When communicating, it is okay to reiterate what was said or ask for clarification when you’re at the appropriate phase in your conversation. This might include you saying things such as
“What I hear you saying is…”
“Do you mean…when you say…”
“What it sounds like you’re saying is…”
Paying attention is a component of being an active listener; however, it’s worth mentioning again. As stated previously, it’s important to be physically and mentally available during your conversation. This includes ignoring all internal and external distractions.
When you are not paying attention, it’s off-putting to your potential client. It demonstrates that you’re not serious about your conversation. You also appear unprofessional and as if you’re only interested in how the partnership will benefit you. When you’re trying to make a sale, you never want a potential client to have those thoughts about you.
Professor Albert Mehrabian, current UCLA professor, came to the now famous conclusion that communication is 7% verbal, 55% body language, and 38% voice tone. When you’re engaged in a conversation, pay close attention to the body language of the person you’re speaking with. Body language is displayed in a variety of ways including
In some instances, it’s best to improve your communication skills by mirroring the body language and tone of whom you’re speaking to. If their tone is formal, make sure yours is as well. If they smile, you smile also. This strategy should be done naturally so as not appear to be a mime. When you mimic their body language correctly, it often makes them feel more comfortable with you and like your conversation is going well.
Honesty is a sales technique that doesn’t often come to mind. Just because you’re in the position to sell something, it doesn’t mean you have to reduce your moral capacity to that of a sleazy used car salesman. Be upfront about what you know and don’t know. Be honest about what your product or service can provide. Be forthcoming with the results of your product or service. If you come across as dishonest, it will significantly decrease the likelihood that a sale will transpire from the conversation, and your potential client will be unlikely to speak highly of you or your firm to others.
When you’re trying to get a potential client to purchase your product or service, you are charged with being the expert about that product or service. You should know the ins and outs of what you’re selling. Be aware of the benefits and what type of client it best suits. Know the typical objections people have to the purchase of the product or service and have a rebuttal ready for any doubts. Also, know what people love about what you’re selling. Having this knowledge will help you have a conversation beyond mere facts and figures. Being knowledgeable builds the know, like, and trust factor you have with your potential client.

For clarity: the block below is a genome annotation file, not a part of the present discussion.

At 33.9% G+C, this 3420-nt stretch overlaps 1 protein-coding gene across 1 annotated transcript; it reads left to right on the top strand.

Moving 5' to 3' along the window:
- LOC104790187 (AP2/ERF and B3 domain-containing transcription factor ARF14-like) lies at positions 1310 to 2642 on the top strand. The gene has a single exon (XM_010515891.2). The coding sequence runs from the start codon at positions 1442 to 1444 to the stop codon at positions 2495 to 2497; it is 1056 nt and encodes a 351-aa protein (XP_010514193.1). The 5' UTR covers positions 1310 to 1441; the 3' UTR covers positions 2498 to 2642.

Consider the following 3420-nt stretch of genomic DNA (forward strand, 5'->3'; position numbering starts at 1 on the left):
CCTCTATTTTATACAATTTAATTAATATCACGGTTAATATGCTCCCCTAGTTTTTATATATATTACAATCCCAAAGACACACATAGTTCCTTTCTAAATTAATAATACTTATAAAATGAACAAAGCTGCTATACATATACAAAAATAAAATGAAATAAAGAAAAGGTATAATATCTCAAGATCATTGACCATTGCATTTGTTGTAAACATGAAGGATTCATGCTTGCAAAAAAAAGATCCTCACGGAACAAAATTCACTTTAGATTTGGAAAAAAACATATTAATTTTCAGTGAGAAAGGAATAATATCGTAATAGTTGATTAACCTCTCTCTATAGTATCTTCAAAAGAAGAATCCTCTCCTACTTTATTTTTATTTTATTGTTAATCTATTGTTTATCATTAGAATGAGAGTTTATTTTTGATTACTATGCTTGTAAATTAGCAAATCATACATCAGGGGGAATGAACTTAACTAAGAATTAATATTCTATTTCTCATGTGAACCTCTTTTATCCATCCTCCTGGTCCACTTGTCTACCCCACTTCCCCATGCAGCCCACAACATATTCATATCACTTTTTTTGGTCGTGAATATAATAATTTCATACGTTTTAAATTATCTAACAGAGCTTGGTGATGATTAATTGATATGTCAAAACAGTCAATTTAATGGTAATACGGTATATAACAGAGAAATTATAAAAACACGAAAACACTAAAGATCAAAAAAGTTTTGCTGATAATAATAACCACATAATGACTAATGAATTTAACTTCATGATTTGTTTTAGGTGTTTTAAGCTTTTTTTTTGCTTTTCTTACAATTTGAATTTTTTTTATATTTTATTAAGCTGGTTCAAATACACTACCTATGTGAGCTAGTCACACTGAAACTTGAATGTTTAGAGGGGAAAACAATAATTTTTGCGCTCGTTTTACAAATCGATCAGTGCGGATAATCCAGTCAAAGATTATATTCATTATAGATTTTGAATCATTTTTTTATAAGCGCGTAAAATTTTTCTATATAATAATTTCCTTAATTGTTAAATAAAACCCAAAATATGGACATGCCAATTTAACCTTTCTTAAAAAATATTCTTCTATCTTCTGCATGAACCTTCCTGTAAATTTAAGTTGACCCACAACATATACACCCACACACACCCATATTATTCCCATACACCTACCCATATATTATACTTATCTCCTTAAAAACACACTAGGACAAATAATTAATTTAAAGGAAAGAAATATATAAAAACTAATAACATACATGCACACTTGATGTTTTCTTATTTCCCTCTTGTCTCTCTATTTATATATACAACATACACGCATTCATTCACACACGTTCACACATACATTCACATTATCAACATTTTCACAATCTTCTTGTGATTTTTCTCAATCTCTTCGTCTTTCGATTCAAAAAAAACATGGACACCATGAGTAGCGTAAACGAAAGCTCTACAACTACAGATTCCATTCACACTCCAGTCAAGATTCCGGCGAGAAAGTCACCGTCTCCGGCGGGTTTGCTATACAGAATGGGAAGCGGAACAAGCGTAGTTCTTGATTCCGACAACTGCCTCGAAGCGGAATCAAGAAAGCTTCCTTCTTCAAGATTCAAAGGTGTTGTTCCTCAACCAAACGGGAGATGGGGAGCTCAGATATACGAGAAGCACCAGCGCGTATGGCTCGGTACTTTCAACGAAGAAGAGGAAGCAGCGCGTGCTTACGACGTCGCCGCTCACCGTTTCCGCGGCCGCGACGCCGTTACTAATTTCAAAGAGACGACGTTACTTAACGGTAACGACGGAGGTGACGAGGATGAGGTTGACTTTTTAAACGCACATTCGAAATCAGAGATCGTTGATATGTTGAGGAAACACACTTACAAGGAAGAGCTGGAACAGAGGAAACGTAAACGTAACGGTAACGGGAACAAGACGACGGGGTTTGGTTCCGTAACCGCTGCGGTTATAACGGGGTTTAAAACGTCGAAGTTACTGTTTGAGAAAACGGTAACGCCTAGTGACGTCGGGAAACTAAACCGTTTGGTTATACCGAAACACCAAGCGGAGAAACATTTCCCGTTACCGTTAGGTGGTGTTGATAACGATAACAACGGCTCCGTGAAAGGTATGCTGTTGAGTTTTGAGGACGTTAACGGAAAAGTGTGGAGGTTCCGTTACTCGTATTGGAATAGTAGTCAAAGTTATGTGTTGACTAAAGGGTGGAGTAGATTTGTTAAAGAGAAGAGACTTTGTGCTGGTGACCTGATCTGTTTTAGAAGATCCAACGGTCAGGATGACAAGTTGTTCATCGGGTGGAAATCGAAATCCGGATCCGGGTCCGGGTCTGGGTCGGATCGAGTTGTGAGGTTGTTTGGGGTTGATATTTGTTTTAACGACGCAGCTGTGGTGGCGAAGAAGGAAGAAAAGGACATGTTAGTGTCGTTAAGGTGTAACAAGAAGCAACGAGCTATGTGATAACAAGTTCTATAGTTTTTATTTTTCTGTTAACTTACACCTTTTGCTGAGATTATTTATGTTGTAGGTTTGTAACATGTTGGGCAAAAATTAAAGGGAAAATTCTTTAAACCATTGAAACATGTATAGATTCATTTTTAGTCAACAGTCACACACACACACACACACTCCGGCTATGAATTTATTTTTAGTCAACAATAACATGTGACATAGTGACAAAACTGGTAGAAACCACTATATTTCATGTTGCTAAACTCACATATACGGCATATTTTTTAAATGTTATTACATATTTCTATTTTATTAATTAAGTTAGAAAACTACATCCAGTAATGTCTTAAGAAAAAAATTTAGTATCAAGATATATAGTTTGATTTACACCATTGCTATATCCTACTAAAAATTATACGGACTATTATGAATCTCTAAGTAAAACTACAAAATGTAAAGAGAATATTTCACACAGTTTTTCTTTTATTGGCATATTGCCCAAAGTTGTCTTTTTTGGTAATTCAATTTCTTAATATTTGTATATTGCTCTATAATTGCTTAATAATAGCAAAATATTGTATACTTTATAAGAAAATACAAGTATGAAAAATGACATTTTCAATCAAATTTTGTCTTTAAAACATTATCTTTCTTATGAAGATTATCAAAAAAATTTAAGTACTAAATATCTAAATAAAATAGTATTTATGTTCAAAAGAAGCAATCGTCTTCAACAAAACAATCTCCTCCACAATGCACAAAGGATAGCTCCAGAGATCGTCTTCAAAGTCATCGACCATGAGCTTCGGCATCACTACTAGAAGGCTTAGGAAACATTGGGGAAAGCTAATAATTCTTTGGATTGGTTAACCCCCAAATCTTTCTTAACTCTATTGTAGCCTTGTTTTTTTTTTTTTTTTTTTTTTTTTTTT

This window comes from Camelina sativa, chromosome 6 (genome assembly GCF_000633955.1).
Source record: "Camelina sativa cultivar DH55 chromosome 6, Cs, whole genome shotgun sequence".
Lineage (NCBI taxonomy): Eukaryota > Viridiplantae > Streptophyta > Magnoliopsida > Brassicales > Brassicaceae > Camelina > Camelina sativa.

When involved in a sales call or meeting, your goal is to listen actively to your potential client and showcase how your product or service can be a solution to their problem. Always discover what their problem is and take the role of a problem solver. In business, people generally make purchases to serve as solutions. If you can adequately communicate how what you’re selling solves their problem, you’ve won half the battle.
When you’re working to make a sale remember that you’re speaking to a human being, not a business. It’s acceptable to behave in a personable manner. It’s okay to have a goal based conversation without it feeling sleazy and sales-y. People buy from those whom they know, like, and trust. Help your potential clients know you, like you and trust you, so they feel comfortable signing the contract and paying the invoice.
Developing excellent communication skills shouldn’t just be geared toward one person in your business. This concept should be shared amongst everyone from the top down. Increasing employee engagement so they are actively committed to improving communication skills is the way to go. Whether you have a team of 5 or 50, you can download a free copy of my book, 5 Tips to Improve Employee Engagement here. You will find tons of actionable strategies you can implement to ensure your entire team is engaged and ready to improve communication skills.